When the Bears kick off training camp at Halas Hall Tuesday, these will be the top storylines on defense:
(1) The continuing transition from a 3-4 to a 4-3 defense.
The Bears hope to have the same success in Matt Eberflus' first season as head coach as the Colts enjoyed in Eberflus' first year as Indianapolis' defensive coordinator in 2018.
Inheriting a Colts defense that ranked 30th in the NFL in both scoring and total yards in 2017, Eberflus helped the unit improve to 10th in scoring and 11th in yards in 2018. After finishing with a 4-12 record in 2017, Indianapolis rebounded to earn a wild-card berth with a 10-6 mark in 2018.
In 2020, the Colts went 11-5 and reached the playoffs for the second time in three seasons. The defense ranked eighth in yards and second against the run. In 2021, the Colts finished second in the NFL with 33 takeaways.
As part of the switch to a 4-3 scheme, players such as Trevis Gipson, Sam Kamara and Charles Snowden, who previously were outside linebackers in the Bears' 3-4 defense, have moved to defensive end.
One key to success will be how quickly players learn the new defense and buy into Eberflus' "HITS" principle—which is an acronym for "Hustle, Intensity, Takeaways and (playing) Smart." It was a staple during his time in Indianapolis, when the Colts finished in the top 10 in the NFL in run defense and takeaways all four years, top 10 in points allowed three times and were the least penalized defense in the league twice.
Shortly after being hired, Eberflus vowed that the Bears would be known for relentless effort and hustle, saying: "We will play at a high tempo, a high effort, attacking, physical style, built upon speed, quickness and explosive athletic ability. We will carry ourselves with an attitude of energy, passion and intensity. We will play with maximum effort on every play."
(2) The growth of their top two draft picks.
The Bears addressed a secondary that underperformed last season with their first two picks in this year's draft, selecting Washington cornerback Kyler Gordon at No. 39 and Penn State safety Jaquan Brisker at No. 48 in the second round. Both have the opportunity to open the season as starters but must earn those jobs by impressing in training camp and the preseason.
Becoming a full-time starter for the first time last season, he was named first-team All-Pac 12 after establishing career highs with 46 tackles and nine pass breakups while registering his first two interceptions. A special teams standout earlier in his career at Washington, Gordon impressed the Bears with his competitiveness and toughness on defense last year.
Brisker appeared in 34 games with 21 starts the past three seasons at Penn State, compiling 152 tackles, 7.0 tackles-for-loss, five interceptions and 19 pass breakups. Last season he was named first-team All-Big Ten and second-team All-American after generating 63 tackles, 3.0 tackles-for-loss, two interceptions and seven pass breakups. As of Monday, Brisker was the only member of the Bears' 12-man draft class who remained unsigned.
Eberflus is confident that Gordon and Brisker will excel as rookies, especially after young players such as linebackers Darius Leonard and Anthony Walker and cornerback Kenny Moore all made an immediate impact on the Colts defense under Eberflus.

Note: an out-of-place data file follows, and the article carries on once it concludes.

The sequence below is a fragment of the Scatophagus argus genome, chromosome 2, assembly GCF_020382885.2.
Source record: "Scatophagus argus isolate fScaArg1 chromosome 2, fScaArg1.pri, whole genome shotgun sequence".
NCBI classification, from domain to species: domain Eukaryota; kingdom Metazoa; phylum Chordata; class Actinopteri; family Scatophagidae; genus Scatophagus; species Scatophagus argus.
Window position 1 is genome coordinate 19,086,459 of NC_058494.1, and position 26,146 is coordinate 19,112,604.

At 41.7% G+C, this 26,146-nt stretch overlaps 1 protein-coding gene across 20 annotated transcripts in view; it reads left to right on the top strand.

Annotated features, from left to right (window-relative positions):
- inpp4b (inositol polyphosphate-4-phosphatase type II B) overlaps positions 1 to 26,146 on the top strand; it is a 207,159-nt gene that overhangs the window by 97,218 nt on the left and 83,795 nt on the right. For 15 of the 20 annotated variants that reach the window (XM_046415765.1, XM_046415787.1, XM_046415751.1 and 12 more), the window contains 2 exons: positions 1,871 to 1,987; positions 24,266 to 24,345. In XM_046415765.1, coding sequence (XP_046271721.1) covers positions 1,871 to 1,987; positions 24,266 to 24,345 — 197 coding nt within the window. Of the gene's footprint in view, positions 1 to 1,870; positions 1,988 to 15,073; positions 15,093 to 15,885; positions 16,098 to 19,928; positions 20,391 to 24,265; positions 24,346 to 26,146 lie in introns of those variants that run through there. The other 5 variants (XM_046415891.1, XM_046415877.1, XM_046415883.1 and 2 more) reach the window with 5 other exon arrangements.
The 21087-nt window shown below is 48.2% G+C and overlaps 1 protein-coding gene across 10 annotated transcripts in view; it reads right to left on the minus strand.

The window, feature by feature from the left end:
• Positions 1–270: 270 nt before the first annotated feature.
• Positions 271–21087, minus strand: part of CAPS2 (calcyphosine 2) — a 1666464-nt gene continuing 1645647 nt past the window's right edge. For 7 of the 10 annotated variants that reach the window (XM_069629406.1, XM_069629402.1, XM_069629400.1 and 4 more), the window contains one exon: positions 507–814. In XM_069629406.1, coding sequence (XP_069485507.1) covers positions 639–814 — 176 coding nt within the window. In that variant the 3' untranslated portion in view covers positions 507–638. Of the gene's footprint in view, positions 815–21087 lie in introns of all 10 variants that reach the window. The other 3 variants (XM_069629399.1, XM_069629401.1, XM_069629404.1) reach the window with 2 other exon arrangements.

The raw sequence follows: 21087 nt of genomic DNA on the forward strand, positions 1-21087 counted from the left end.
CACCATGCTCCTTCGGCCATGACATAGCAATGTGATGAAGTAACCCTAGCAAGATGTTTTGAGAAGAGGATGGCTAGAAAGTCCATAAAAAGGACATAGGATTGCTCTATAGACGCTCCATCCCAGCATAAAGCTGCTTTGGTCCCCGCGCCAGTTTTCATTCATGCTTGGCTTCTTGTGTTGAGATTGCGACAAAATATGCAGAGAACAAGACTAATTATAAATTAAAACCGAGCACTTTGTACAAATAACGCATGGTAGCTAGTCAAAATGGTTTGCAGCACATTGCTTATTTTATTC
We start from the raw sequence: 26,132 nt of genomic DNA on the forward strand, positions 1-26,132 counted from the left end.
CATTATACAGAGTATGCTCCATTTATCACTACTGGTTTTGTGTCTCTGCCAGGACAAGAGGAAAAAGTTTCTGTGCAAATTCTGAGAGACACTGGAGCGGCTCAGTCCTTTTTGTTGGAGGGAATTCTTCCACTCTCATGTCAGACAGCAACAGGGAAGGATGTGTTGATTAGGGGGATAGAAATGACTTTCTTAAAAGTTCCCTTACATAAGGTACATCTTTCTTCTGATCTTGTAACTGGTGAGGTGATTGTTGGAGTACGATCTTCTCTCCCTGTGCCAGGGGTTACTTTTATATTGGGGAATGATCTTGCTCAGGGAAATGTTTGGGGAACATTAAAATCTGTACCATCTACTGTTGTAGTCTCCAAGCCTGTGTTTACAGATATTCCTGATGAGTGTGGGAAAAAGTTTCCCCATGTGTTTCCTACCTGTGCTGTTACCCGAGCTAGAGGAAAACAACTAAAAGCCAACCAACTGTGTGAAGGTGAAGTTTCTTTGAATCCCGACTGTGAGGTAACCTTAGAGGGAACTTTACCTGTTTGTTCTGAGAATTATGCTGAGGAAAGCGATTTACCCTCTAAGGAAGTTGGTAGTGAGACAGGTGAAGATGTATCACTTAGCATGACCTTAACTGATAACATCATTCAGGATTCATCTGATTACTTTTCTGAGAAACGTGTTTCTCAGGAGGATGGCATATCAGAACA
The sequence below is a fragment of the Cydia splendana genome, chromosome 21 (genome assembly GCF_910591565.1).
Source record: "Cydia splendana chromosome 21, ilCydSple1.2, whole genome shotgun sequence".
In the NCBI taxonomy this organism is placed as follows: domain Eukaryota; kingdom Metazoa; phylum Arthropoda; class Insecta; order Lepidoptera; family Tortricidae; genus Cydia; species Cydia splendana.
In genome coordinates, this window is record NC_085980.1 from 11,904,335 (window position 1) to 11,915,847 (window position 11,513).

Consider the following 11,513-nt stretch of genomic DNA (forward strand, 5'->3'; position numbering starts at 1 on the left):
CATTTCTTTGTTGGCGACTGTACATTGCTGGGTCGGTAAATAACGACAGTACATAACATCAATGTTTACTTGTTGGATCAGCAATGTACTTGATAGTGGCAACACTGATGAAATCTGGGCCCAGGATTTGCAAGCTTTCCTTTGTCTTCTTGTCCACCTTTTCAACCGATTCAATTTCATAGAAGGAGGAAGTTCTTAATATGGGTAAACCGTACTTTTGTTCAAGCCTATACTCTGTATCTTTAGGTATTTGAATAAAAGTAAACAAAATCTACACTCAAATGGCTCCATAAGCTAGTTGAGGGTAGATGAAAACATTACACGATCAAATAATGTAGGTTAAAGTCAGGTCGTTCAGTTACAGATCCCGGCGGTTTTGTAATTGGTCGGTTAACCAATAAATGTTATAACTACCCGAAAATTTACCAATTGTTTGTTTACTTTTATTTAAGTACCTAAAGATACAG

"If you look back at our system, we have played young players fast, and they have played very well," Eberflus said. "That's what the system does. It's a system where we rely on techniques and fundamentals and the coach/player relationship, and that's important to us. It's a partnership, and we've been able to do that."
Gordon and Brisker join a Bears secondary that features two returning starters in cornerback Jaylon Johnson and safety Eddie Jackson. The veterans both should help the rookies transition into the NFL.
(3) The emergence of young pass rushers.
With Khalil Mack's departure via a trade with the Chargers and Robert Quinn's future in Chicago unclear, the Bears will need to develop some young pass rushers in training camp.
Expectations are especially high for Gipson, a third-year pro who moves from outside linebacker to defensive end, the position he played at Tulsa. The 2020 fifth-round pick blossomed last season, registering 39 tackles, 7.0 sacks, seven tackles-for-loss and five forced fumbles. He especially excelled down the stretch, recording four of his seven sacks in the final five games and three of his five forced fumbles in the last two contests.
The Bears bolstered their pass rush during the offseason by signing veteran free agent defensive end Al-Quadin Muhammad, who spent the past four seasons playing for Eberflus in Indianapolis. Last year in his first season as a regular starter, Muhammad opened all 17 games and compiled career highs with 48 tackles and 6.0 sacks and also recorded seven tackles-for-loss.
The Bears are high on rookie fifth-round pick Dominique Robinson, a defensive end who possesses intriguing athleticism and potential as a pass rusher. Robinson arrived at Miami (Ohio) as a quarterback, switched to receiver as a freshman in 2017 and was moved to defensive end as a senior in 2020. Last season the 6-5, 253-pounder registered 28 tackles, 6.5 tackles-for-loss and 2.5 sacks while playing in 12 games.
Other young defensive ends who will be given a chance to demonstrate their pass-rushing skills in training camp include returnees Kamara and Snowden and undrafted rookie Carson Taylor, who recorded 19.0 sacks and 36.0 tackles-for-loss over five seasons at Northern Arizona.